“” Locating Up in the Zone - Better for Amateur/Recreational Pitchers - Driveline Baseball

Locating Up in the Zone – Better for Amateur/Recreational Pitchers

| Pitch Design
Reading Time: 9 minutes

Pitchers at all levels of the game are told to locate their pitches in the bottom half of the zone so they can get hitters to swing over the top of the pitch and produce ground balls. As everyone knows, ground balls are the best way to prevent runs, since you can’t hit ground balls over the fence and it’s tough to hit them into the gaps for extra bases. Apologies to all coaches of youth, high school, and many college pitchers, but: You’re wrong. Pitchers should locate their fastballs and breaking balls in the top half of the zone to get the most success when competing against average youth, high school, and most college hitters.

Ground Balls: Be Careful What You Wish For

It’s happened to everyone – including me – you get a ton of ground balls, your defense boots the ball around, you end up giving up 1 or 2 earned runs but a plethora of unearned runs. When your coach comes and pulls you from the game, he says: “Nothing you could have done, kid. Defense just didn’t play behind you,” pats you on the butt, and tells you to get your running in.

Kyle's May 14th Start
Bad luck. Or was it?

Your teammates apologize for booting that easy ball in the hole, for not picking that ball at first base, and dropping that easy double play opportunity. Being a good teammate, you say “Ah, it happens. Get ’em next time.” Then while running your poles, you reflect on how particularly unlucky you were that day. If only Bobby hadn’t lost that ball in the sun and Roger didn’t sail that ball from shortstop, you would have gotten out of that long inning. But were you unlucky? Think about it: You did everything you were supposed to – get a few strikeouts, not walk too many, and got a lot of ground balls. And what were you rewarded with? Hasn’t this happened before? What if you got fly balls instead? Don’t hitters swing and miss on your fastballs up in the zone – and when they make contact, don’t they often go for fly ball outs? How many home runs does the entire school have, anyway? Four? But what’s the team batting average – .380? Here are the two major reasons you want to get ground balls at the MLB level:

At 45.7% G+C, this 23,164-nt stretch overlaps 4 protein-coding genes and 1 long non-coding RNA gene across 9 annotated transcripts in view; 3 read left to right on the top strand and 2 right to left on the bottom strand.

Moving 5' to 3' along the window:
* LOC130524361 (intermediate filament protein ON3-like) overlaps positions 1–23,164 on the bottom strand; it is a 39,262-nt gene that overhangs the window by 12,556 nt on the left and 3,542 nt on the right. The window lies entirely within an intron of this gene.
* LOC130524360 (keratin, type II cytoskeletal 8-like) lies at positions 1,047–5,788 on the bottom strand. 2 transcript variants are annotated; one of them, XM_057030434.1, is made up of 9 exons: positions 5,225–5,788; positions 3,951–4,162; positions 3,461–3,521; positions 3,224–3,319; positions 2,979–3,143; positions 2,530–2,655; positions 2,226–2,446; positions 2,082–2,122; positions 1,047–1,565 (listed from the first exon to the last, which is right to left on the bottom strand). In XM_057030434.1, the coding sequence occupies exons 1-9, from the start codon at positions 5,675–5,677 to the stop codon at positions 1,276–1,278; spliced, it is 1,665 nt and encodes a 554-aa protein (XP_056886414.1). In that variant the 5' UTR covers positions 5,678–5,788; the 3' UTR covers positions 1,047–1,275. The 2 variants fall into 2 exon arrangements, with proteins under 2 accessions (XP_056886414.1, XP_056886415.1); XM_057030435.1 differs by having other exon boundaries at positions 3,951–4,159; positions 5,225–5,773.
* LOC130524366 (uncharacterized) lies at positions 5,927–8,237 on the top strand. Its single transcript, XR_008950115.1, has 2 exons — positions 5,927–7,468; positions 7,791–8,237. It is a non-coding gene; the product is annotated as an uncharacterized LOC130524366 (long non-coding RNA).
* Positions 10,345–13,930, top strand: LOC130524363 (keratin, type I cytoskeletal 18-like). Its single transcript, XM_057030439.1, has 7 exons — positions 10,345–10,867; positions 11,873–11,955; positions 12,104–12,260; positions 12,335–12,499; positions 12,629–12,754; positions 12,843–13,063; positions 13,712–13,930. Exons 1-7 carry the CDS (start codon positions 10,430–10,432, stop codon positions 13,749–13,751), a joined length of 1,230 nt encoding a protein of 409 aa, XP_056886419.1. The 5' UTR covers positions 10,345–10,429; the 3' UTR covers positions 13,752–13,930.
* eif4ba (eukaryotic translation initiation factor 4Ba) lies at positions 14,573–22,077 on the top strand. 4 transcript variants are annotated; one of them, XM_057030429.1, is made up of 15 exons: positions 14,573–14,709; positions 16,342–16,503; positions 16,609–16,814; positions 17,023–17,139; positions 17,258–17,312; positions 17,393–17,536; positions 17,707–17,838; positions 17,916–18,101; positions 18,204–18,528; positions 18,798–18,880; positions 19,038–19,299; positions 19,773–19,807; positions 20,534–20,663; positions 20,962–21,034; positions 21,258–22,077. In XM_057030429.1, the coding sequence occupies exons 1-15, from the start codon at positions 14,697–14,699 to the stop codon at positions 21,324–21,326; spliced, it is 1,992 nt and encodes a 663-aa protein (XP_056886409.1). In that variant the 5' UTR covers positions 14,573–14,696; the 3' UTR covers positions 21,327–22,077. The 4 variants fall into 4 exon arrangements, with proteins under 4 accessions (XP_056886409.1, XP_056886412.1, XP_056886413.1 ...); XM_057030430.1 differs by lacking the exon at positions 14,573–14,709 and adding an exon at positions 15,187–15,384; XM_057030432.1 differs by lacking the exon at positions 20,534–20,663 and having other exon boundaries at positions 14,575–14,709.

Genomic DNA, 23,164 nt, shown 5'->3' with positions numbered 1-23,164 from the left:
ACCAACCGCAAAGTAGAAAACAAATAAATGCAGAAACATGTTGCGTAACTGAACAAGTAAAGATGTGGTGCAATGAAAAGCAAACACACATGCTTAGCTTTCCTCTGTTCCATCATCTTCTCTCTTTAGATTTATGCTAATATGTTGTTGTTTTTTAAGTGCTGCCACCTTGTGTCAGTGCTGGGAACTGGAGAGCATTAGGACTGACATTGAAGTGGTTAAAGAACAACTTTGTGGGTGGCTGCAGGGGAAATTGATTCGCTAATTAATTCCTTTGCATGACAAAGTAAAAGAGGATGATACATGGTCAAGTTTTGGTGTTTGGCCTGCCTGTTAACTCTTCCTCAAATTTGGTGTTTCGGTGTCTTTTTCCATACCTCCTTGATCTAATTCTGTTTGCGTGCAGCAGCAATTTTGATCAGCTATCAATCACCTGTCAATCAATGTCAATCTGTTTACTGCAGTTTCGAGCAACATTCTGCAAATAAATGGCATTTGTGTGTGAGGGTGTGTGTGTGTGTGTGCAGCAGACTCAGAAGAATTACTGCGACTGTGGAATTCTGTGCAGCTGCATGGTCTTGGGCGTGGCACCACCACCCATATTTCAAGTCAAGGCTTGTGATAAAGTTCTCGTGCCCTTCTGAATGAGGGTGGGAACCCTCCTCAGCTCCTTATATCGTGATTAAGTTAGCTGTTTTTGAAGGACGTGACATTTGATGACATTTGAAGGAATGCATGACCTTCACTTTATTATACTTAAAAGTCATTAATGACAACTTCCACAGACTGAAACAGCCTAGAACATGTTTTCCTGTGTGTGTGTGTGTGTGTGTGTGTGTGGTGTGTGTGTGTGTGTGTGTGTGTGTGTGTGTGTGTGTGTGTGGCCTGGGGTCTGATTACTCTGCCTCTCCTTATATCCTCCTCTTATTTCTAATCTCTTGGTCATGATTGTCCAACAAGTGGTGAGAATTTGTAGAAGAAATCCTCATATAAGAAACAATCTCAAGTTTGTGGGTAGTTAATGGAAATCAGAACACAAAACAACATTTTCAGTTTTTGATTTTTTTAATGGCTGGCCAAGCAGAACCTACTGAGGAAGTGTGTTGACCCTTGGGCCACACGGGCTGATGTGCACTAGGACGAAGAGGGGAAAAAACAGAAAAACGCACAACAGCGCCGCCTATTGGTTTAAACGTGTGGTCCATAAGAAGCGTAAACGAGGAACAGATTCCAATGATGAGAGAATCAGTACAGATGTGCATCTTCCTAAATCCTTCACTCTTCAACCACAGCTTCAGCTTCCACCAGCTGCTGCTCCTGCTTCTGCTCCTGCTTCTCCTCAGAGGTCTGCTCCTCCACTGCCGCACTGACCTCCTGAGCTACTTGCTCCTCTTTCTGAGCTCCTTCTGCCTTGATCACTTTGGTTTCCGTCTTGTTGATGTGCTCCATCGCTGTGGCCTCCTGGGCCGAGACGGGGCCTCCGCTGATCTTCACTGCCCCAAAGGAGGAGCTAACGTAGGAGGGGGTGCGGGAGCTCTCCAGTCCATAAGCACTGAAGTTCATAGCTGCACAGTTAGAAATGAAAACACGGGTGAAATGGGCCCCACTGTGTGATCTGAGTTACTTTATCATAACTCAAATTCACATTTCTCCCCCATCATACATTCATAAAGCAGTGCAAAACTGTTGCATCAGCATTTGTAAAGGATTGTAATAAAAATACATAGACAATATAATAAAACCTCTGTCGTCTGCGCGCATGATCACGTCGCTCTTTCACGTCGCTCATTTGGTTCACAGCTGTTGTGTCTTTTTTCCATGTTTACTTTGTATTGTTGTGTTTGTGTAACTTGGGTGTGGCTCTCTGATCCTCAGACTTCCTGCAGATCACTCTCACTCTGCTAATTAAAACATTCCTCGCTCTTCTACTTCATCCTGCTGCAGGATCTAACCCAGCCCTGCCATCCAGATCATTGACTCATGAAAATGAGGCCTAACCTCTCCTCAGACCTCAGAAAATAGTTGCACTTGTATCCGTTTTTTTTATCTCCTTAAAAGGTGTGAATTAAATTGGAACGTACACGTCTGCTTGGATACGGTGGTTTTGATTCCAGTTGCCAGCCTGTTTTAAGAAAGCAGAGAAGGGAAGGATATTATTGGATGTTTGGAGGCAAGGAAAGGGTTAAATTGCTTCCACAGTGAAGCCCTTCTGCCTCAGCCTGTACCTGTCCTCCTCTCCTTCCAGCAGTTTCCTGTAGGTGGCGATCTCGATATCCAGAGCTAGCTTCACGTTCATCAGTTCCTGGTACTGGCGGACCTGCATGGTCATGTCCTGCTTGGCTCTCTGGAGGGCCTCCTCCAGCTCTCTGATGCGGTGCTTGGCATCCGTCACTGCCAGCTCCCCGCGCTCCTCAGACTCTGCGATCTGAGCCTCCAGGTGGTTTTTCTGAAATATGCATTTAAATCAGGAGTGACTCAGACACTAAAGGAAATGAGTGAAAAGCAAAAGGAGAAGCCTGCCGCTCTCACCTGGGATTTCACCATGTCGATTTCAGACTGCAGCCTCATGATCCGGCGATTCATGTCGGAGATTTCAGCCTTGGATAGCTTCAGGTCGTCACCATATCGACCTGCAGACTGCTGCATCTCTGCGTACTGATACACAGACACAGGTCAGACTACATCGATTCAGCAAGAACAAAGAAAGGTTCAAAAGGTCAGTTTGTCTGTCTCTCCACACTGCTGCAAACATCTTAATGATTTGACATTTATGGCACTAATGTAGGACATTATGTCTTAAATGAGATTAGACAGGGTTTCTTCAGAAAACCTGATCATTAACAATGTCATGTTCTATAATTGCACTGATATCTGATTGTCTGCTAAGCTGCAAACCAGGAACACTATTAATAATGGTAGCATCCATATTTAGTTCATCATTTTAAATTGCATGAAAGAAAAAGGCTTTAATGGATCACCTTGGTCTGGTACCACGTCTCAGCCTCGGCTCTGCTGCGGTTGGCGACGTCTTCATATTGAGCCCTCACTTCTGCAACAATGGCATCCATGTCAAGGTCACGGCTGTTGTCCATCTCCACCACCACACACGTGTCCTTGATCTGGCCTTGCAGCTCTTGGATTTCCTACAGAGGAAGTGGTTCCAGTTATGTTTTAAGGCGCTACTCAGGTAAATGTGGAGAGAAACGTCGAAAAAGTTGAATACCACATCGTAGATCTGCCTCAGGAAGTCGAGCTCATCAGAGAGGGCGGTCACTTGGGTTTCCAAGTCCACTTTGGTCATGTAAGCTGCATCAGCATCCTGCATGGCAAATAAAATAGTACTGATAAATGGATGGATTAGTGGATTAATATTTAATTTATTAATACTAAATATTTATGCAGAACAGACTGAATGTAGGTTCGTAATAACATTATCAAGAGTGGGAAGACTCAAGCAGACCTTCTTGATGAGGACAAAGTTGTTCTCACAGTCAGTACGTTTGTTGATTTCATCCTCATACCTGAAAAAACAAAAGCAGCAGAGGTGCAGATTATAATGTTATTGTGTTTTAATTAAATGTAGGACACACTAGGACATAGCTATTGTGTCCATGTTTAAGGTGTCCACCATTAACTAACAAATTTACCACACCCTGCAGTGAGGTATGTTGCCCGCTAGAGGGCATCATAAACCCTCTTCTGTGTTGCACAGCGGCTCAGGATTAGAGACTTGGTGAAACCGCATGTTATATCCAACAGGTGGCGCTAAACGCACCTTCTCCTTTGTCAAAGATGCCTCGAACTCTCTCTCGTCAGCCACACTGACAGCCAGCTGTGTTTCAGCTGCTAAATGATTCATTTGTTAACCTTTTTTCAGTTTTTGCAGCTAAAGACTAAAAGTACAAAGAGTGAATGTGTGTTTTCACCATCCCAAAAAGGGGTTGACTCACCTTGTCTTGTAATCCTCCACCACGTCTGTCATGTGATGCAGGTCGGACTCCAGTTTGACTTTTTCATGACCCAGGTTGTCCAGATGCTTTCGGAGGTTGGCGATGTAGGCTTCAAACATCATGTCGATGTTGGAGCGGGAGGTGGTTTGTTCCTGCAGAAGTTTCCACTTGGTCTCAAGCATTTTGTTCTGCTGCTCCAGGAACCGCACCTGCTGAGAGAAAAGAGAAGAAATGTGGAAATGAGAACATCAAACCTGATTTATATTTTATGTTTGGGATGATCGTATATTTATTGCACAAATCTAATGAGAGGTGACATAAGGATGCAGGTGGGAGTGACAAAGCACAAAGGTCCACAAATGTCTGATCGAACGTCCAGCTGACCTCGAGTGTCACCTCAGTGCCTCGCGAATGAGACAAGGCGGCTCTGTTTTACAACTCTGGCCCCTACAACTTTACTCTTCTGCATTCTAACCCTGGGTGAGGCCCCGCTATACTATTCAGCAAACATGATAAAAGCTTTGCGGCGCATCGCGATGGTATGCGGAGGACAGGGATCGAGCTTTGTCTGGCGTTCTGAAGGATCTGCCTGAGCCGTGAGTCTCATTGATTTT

1. Sluggers often hit fly balls over the fence.
  2. Defense at the MLB level is insanely elite.

Think about those reasons for a minute. Do either of those reasons apply to your high school league? What do you think the average HR rate on fly balls is in your league? I guarantee it’s not 11%. (MLB Average HR/FB rate.) We’ve already established defenders at the HS/College level are orders of magnitude worse than the Dominican and Venezuelan infielders of MLB (to say nothing of the local product), so why are you applying a heuristic to a completely different game?

Tons of data and a shattered myth after the jump…

Show Me the Data

I took the 2011 hitting stats from the largest local amateur league here – Puget Sound Senior Baseball League – and took the division (Adams) that fields teams that are most like your average varsity high school team. If you didn’t know the players in the league were too old to be in high school and could objectively watch the quality of their play, I’d argue that the average team in this league would fit right into a large high school conference. Most of the players in the league played Varsity HS or college baseball (with some ex-pros in there). Since we don’t have batted ball data, I made the folllowing big assumption: